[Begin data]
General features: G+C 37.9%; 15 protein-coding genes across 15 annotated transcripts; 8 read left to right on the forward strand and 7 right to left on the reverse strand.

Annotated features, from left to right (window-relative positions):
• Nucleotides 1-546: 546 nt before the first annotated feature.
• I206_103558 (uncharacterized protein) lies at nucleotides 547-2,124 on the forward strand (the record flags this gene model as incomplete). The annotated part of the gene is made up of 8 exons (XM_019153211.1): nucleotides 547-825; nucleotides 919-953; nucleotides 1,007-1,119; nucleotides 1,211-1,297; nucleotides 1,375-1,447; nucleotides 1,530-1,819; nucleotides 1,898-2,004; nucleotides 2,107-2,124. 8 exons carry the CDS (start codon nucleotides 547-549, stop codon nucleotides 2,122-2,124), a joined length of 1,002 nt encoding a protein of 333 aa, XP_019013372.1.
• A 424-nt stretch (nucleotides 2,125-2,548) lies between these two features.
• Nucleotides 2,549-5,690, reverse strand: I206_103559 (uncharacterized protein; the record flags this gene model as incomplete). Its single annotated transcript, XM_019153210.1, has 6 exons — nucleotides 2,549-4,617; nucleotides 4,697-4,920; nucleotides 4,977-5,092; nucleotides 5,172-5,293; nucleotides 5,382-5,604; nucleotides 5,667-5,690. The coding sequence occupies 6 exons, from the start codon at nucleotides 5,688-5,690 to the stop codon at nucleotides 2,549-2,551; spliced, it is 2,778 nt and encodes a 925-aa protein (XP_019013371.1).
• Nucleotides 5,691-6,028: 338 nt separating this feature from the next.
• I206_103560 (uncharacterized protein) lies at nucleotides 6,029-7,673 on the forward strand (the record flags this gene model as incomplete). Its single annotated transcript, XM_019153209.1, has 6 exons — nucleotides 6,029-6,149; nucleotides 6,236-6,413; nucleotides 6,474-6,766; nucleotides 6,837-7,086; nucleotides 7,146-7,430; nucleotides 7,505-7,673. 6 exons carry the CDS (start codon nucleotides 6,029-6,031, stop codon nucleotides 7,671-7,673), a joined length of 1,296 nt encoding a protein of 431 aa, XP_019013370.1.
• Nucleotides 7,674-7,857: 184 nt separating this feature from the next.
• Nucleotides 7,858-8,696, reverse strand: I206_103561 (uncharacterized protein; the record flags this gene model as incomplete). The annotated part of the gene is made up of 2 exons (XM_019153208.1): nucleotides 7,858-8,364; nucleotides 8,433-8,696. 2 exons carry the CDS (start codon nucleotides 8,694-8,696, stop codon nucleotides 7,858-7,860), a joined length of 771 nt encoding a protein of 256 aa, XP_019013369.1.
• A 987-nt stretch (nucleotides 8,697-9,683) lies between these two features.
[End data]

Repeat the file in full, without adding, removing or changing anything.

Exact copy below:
General features: G+C 37.9%; 15 protein-coding genes across 15 annotated transcripts; 8 read left to right on the forward strand and 7 right to left on the reverse strand.

Annotated features, from left to right (window-relative positions):
• Nucleotides 1-546: 546 nt before the first annotated feature.
• I206_103558 (uncharacterized protein) lies at nucleotides 547-2,124 on the forward strand (the record flags this gene model as incomplete). The annotated part of the gene is made up of 8 exons (XM_019153211.1): nucleotides 547-825; nucleotides 919-953; nucleotides 1,007-1,119; nucleotides 1,211-1,297; nucleotides 1,375-1,447; nucleotides 1,530-1,819; nucleotides 1,898-2,004; nucleotides 2,107-2,124. 8 exons carry the CDS (start codon nucleotides 547-549, stop codon nucleotides 2,122-2,124), a joined length of 1,002 nt encoding a protein of 333 aa, XP_019013372.1.
• A 424-nt stretch (nucleotides 2,125-2,548) lies between these two features.
• Nucleotides 2,549-5,690, reverse strand: I206_103559 (uncharacterized protein; the record flags this gene model as incomplete). Its single annotated transcript, XM_019153210.1, has 6 exons — nucleotides 2,549-4,617; nucleotides 4,697-4,920; nucleotides 4,977-5,092; nucleotides 5,172-5,293; nucleotides 5,382-5,604; nucleotides 5,667-5,690. The coding sequence occupies 6 exons, from the start codon at nucleotides 5,688-5,690 to the stop codon at nucleotides 2,549-2,551; spliced, it is 2,778 nt and encodes a 925-aa protein (XP_019013371.1).
• Nucleotides 5,691-6,028: 338 nt separating this feature from the next.
• I206_103560 (uncharacterized protein) lies at nucleotides 6,029-7,673 on the forward strand (the record flags this gene model as incomplete). Its single annotated transcript, XM_019153209.1, has 6 exons — nucleotides 6,029-6,149; nucleotides 6,236-6,413; nucleotides 6,474-6,766; nucleotides 6,837-7,086; nucleotides 7,146-7,430; nucleotides 7,505-7,673. 6 exons carry the CDS (start codon nucleotides 6,029-6,031, stop codon nucleotides 7,671-7,673), a joined length of 1,296 nt encoding a protein of 431 aa, XP_019013370.1.
• Nucleotides 7,674-7,857: 184 nt separating this feature from the next.
• Nucleotides 7,858-8,696, reverse strand: I206_103561 (uncharacterized protein; the record flags this gene model as incomplete). The annotated part of the gene is made up of 2 exons (XM_019153208.1): nucleotides 7,858-8,364; nucleotides 8,433-8,696. 2 exons carry the CDS (start codon nucleotides 8,694-8,696, stop codon nucleotides 7,858-7,860), a joined length of 771 nt encoding a protein of 256 aa, XP_019013369.1.
• A 987-nt stretch (nucleotides 8,697-9,683) lies between these two features.